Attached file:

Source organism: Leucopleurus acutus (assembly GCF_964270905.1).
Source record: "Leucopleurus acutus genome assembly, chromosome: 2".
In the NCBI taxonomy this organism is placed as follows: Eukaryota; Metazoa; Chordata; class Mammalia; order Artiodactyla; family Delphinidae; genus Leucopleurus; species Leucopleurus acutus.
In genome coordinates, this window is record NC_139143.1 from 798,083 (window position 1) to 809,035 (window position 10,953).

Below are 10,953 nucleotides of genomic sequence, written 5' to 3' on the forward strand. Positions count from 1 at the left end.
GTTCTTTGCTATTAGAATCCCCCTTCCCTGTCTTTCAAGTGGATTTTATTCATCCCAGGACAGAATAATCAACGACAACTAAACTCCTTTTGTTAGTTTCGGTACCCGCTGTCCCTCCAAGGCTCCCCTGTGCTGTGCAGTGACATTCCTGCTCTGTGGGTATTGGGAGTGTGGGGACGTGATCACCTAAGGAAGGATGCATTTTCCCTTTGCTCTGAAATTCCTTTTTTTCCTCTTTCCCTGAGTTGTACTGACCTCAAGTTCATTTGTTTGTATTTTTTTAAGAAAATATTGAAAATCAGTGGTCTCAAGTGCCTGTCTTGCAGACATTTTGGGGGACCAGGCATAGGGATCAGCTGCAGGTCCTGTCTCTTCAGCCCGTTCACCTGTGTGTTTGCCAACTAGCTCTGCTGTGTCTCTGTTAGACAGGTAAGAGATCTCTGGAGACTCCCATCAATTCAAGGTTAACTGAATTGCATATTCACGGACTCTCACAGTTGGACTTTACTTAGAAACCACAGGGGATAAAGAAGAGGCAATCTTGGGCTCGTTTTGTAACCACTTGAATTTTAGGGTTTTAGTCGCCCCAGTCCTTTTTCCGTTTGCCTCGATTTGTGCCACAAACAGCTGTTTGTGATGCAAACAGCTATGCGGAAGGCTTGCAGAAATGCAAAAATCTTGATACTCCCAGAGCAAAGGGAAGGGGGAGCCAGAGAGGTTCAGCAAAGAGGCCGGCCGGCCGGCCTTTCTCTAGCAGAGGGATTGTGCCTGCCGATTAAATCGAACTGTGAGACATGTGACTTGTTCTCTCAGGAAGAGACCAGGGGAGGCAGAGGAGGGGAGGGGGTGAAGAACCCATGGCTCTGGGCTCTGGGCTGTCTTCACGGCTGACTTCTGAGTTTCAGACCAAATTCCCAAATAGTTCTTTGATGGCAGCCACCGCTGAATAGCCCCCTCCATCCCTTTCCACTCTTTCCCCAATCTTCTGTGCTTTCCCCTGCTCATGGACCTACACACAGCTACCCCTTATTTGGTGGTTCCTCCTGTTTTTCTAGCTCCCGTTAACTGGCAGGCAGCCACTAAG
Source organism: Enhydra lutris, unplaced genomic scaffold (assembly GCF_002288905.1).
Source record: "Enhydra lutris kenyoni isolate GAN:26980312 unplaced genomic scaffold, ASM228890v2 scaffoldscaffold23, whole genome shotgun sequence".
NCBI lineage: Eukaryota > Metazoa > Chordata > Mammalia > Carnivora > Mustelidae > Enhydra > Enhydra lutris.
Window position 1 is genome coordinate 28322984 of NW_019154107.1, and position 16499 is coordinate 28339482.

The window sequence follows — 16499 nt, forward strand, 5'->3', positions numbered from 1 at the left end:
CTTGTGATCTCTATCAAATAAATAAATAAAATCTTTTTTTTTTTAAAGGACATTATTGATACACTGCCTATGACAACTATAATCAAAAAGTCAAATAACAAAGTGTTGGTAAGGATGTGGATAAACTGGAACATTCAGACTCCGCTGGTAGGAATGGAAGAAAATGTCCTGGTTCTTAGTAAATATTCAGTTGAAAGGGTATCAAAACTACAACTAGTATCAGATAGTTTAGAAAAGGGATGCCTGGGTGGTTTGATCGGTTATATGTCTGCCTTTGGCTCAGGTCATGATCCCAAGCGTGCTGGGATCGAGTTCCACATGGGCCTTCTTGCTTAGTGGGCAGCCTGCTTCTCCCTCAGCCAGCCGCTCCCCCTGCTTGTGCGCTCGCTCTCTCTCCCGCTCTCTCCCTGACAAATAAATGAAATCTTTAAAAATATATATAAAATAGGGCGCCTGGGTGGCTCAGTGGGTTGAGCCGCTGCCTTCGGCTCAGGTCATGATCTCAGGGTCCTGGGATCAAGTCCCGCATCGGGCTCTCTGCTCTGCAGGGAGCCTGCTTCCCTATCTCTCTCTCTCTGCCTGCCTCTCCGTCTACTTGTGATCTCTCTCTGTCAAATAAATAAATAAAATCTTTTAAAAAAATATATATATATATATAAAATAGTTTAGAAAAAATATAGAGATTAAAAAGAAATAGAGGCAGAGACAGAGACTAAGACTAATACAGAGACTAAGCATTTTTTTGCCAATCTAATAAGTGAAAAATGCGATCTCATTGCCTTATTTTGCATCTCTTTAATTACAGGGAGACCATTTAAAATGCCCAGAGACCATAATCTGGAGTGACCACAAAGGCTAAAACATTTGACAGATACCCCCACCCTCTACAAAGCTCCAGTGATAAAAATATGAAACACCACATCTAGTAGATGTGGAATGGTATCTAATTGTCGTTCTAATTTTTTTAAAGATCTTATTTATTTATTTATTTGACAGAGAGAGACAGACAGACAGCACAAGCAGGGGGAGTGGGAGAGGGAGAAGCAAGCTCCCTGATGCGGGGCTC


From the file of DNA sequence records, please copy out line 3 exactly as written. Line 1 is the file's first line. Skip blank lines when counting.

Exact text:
In the NCBI taxonomy this organism is placed as follows: Eukaryota; Metazoa; Chordata; class Mammalia; order Artiodactyla; family Delphinidae; genus Leucopleurus; species Leucopleurus acutus.